A 133–amino acid V100 N-terminal fragment (amino acids 10–143) containing two coiled-coil domains (V100N-short) is sufficient for t-SNARE binding (Hiesinger et al., 2005). We now performed GST-Syx1A pull-downs of SNAP25 and the entire 407–amino acid V100N at varying ratios (Fig. 1 A). Surprisingly, increasing amounts of V100N reduced binding of SNAP25, and 1 µM V100N effectively prevented binding of 0.5 µM SNAP25. GST-SNAP25 pull-downs of Syx1A with increasing amounts of V100N showed the same competitive binding pattern (Fig. 1 B). Preincubation of SNAP25 with GST-Syx1A beads (preformed t-SNARE complexes) resulted in no significant alteration of the competitive binding behavior (Fig. 1 C). We conclude that V100N disrupts t-SNARE complexes in vitro. In contrast, V100N-short binds to both t-SNAREs even when added at eightfold concentrations without disrupting the t-SNARE complex (Fig. S2, A and B).
V100N contains a CaM binding domain (314N-333N) that is absent in V100N-short (Zhang et al., 2008). We hypothesized that CaM binding may affect V100N–t-SNARE interactions. Indeed, addition of Ca2+–CaM fully relieved competitive binding of V100N and permitted simultaneous binding of V100N and SNAP25 to Syx1A, similar to V100N-short (Fig. 1 D). This effect was observed with 1 mM Ca2+ but increases to completion with 5 and 10 mM Ca2+ under our in vitro conditions (Fig. S2 C). We used the low 1 µM CaM concentration to match 1 µM V100N in all pull-downs in Fig. 1 and Fig. 2 and performed all subsequent experiments with 1 µM CaM and 5 mM Ca2+. To test whether the Ca2+–CaM effect is caused by binding to V100N, we made Ca2+–CaM binding–deficient V100NWFI with three amino acids (W318, F319, and I328) replaced by alanine (Fig. S2 G). Ca2+–CaM binding–deficient V100NWFI protein exhibited the same competitive binding properties as wild-type V100N in the absence of Ca2+–CaM (Fig. 1 E), confirming that the Ca2+–CaM interaction is not required for V100N–t-SNARE interaction per se. However, addition of Ca2+–CaM in the presence of V100NWFI did not relieve the SNAP25 competition, indicating that the effect of Ca2+–CaM on competitive binding is through direct interaction of CaM and V100N. The kinetics and specificity of this interaction were confirmed by bilayer interferometry (BLI; Fig. S2 D and Table S1) and pull-down experiments (Fig. S2, E–G). We conclude that Ca2+-dependent binding of CaM to V100N releases competitive binding of V100N to Syx1A and SNAP25 and permits t-SNARE complex formation.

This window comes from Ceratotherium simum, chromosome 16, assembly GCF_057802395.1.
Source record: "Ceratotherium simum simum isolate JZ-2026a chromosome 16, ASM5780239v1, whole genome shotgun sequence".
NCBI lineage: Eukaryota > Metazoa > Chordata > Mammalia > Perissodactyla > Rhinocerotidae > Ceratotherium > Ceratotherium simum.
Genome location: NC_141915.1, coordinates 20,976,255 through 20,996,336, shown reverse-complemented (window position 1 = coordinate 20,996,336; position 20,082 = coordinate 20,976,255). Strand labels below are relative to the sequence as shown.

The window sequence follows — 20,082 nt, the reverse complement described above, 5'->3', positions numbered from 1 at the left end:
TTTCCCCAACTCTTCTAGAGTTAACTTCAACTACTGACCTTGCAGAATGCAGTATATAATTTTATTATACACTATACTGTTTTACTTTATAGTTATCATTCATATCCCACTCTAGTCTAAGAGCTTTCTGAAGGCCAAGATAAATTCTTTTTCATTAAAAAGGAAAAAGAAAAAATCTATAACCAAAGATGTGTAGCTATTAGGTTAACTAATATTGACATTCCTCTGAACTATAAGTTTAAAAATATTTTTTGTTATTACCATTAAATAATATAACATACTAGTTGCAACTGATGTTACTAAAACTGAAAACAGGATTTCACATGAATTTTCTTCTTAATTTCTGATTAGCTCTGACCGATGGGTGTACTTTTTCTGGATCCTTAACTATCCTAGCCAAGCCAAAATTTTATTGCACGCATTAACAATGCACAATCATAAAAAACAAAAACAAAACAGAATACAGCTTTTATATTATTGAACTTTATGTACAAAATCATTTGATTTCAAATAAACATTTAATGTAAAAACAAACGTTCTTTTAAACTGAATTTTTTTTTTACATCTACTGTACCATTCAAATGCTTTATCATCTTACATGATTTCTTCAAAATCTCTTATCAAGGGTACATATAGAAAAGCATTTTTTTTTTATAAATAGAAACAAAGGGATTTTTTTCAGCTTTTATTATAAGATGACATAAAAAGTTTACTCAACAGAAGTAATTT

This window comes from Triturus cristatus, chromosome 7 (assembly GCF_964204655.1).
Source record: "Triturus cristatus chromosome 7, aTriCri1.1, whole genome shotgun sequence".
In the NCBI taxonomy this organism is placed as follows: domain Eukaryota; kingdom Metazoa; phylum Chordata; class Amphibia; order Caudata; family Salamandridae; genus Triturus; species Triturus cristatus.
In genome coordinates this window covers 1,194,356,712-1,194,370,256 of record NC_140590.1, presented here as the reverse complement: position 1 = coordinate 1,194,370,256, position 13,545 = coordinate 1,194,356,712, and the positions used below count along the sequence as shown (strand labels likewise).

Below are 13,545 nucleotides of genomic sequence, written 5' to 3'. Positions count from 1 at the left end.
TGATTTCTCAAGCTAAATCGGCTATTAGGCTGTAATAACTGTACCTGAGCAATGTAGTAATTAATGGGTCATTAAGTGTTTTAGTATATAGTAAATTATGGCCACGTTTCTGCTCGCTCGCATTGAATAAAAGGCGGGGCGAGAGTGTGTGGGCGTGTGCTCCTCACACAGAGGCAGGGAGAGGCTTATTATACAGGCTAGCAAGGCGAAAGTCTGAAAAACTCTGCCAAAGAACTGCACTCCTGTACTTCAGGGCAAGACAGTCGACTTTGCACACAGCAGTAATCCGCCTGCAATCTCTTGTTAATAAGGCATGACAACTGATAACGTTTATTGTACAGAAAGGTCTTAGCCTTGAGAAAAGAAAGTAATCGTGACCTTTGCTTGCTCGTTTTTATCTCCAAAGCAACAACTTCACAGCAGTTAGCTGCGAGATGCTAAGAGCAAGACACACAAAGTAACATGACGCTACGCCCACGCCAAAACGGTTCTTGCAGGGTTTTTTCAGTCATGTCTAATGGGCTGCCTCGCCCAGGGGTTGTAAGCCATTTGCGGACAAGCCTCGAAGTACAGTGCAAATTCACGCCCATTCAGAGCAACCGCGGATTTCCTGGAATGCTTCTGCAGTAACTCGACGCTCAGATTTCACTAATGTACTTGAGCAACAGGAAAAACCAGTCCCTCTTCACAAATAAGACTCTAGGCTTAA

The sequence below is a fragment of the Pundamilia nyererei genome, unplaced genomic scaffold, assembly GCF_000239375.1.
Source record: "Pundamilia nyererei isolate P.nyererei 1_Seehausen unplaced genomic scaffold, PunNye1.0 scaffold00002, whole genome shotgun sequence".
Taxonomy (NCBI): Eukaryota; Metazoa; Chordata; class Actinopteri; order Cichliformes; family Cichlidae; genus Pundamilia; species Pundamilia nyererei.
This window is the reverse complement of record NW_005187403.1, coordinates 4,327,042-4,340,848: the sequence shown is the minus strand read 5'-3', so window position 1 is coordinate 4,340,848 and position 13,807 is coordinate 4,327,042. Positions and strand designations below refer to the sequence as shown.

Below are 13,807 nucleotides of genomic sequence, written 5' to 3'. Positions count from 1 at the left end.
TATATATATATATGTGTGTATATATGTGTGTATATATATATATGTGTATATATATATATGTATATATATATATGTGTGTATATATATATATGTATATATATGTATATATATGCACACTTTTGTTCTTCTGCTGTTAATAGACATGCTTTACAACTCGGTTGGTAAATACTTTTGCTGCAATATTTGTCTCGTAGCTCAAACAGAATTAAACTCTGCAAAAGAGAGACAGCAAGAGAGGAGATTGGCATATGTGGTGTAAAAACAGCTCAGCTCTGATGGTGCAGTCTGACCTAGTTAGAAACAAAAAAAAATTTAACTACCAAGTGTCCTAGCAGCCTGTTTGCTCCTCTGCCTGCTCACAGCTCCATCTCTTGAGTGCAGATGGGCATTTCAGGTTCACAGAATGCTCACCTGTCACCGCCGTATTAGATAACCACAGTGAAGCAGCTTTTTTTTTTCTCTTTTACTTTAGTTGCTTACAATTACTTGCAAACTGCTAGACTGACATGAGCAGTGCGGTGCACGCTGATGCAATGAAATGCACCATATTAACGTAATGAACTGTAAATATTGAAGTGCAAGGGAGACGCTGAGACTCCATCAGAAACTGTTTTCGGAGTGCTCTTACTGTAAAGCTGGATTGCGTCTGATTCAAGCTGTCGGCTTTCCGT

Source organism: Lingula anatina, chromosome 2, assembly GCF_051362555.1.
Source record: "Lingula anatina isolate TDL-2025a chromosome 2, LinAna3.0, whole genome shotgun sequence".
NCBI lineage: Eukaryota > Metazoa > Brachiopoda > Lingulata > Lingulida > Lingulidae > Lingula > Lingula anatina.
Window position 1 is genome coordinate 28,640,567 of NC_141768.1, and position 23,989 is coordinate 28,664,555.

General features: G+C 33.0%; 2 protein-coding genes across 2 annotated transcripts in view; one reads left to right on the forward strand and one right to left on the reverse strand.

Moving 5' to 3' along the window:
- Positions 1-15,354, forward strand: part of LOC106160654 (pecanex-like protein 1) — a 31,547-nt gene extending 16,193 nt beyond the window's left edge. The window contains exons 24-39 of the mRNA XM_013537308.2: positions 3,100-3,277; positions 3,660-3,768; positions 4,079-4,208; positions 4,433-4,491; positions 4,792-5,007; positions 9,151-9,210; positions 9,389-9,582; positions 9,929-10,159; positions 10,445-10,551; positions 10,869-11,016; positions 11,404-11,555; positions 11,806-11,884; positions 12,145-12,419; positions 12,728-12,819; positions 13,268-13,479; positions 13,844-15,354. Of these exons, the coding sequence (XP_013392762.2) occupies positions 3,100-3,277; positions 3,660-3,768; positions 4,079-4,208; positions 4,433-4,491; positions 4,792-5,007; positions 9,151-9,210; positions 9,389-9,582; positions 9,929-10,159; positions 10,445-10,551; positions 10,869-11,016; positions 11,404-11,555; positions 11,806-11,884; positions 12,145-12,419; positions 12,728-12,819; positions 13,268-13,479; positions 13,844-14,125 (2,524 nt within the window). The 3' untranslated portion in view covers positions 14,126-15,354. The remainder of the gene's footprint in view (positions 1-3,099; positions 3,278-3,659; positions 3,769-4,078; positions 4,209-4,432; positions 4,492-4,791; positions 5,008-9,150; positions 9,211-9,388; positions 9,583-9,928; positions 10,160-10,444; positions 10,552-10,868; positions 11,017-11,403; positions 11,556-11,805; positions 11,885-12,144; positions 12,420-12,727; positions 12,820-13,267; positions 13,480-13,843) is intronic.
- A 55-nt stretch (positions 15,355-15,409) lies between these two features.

The competitive V100N binding to t-SNAREs was not altered even when an excess of the v-SNARE neuronal Synaptobrevin (n-Syb) was simultaneously added to the GST-Syx1A pull-down (Fig. 1 F). However, the competition was released when Ca2+–CaM was added to the reaction (Fig. 1 F). In contrast, preformed v-/t-SNARE complexes were resistant to competitive binding of V100N (Fig. 1 G), consistent with the extraordinary stability of the ternary SNARE complex. These data suggest that V100N can disrupt SNARE complexes during assembly but not once they are formed.